After a staggering run of lead-related toy recalls a few years ago, mostly imported from China, Congress made meaningful advances in consumer product safety laws for the first time in decades.
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It was also a painful blow the “Made in China” branding experience — perpetuating the notion that it was synonymous with cheaply made, lower-quality products.
While it hardly made a blip on the Chinese export machine, the passage of the Consumer Product Safety Improvement Act in 2008 has made an impact on Chinese manufacturing and, indeed, the government itself. Inez Tenenbaum, chairman of the U.S. Consumer Product Safety Commission, recognized that in order to make some significant improvement in the track record of Chinese imports, the Chinese would need to be involved.
So early in her tenure as America’s chief product safety official, she went to China to build relationships and send a message that the rules of the game were changing. And over the past two years, Tenenbaum said it appears the Chinese are playing.
“We put out a warning on cadmium, the AQSIQ (China’s Administration of Quality Supervision, Inspection and Quarantine) took our warning and put out the same warning,” she said in an interview. “The Chinese government closed down toy factories not complying with lead limits. They went in and they just closed down these toy manufacturing companies.”
While the sheer enormity of China has inhibited uniformity of enforcement, Tenenbaum said, overall the sense that the Chinese realize what’s at stake is palpable: “We believe there is a some fear.”
One of the biggest changes was the recent requirement that an independent lab test certain products, such as children’s products (something that has made business bristle).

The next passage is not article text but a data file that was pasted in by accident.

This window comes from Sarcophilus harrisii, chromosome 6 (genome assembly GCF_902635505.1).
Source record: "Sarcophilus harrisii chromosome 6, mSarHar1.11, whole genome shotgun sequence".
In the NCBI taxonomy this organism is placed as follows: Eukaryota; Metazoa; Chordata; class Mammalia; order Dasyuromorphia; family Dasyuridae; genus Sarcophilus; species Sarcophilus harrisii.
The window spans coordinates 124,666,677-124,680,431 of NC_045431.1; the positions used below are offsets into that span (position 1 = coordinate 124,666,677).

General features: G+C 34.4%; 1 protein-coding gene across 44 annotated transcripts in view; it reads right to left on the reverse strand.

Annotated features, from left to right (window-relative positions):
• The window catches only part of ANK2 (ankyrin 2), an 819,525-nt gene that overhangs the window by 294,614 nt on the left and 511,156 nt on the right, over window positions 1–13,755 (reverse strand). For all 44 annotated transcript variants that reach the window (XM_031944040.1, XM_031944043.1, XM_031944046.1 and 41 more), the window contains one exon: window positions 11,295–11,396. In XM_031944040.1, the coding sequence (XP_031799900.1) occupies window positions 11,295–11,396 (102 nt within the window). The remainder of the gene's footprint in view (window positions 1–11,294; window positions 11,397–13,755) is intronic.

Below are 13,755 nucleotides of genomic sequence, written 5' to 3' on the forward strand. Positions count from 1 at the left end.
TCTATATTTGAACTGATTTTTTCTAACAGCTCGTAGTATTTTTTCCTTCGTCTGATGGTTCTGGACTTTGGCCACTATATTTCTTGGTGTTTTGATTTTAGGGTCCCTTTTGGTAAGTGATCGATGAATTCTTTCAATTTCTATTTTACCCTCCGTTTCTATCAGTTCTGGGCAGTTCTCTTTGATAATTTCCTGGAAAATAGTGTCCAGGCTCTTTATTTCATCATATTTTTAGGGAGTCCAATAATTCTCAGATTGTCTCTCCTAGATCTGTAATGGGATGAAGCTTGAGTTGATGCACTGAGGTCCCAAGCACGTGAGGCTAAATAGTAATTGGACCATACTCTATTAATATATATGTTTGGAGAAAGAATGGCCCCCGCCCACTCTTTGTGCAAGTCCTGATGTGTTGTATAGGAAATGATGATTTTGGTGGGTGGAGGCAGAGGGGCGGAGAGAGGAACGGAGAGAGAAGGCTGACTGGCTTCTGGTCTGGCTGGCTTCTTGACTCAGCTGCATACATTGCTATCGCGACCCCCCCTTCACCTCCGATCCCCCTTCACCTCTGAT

“It’s not new that companies who manufacture in China had requirements they had to meet. The CPSIA in 2008 was not a new requirement. What was a new requirement was third-party testing.”
Indeed, having an outside laboratory certify that the product meets U.S. safety standards before it can be sold in the U.S. added a new layer of accountability. It didn’t eliminate the possibility of poor quality Chinese imports, but did establish a checkpoint that made it far more likely the big manufacturers would go through if they wanted to continue their relationships with U.S. companies. And, Tenenbaum said, U.S. companies are still responsible for what they are importing from China.
“It’s important for the Chinese, as well as American companies that manufacture in China, to protect their brand,” she said.
Through increased port enforcement with U.S. Customs and Border Patrol, Tenenbaum said, some of the products that have skirted the new laws and agreements have been intercepted. Some are destroyed. Some are sent back.
The number of lead-related recalls has fallen precipitously since the big burst a few years ago — down about 75%. And in the world of toys, where most of the lead problems were found, Tenenbaum said, improvements overall have been obvious.
“We’re seeing fewer and fewer models of defective toys,” she said.
That importance of that is some 80% of the toys (more than 40% of all consumer products) found on U.S. store shelves come from China.
In an earlier interview, Toys R Us CEO Jerry Storch told me that Chinese factories were not the problem, per se.
“There certainly has been a lot of noise about Chinese products,” he said. “Statistically, there is no higher rate of issue with Chinese products vs. products made elsewhere. There are just more products that happen to be made in China.”
Storch said he had visited some Chinese manufacturing plants a few months ago and found that the discipline and practices had greatly improved.
Tenenbaum said that the American companies are responsible, in addition to the Chinese government, for ensuring products are up to standards.
“We impress upon American manufacturers that everyone should know their suppliers,” Tenenbaum said. “You should be able to trace all raw products back to the source.”The CPSC opened a small office in Beijing to help train Chinese government and industry to comply with U.S. standards and meetings between the governments continue.
“We hope that through these meetings and our work in China we will continue to improve our joint interests and improve safety,” Tenenbaum said.
The bottom line is that as simple as it might be to apply the notion that “Made in China” connotes a lower-quality product, it really falls on the U.S. company importing or manufacturing in China to ensure that’s not the case.
“It (quality) varies based on the price of the product and the quality of the company,” Tenenbaum said.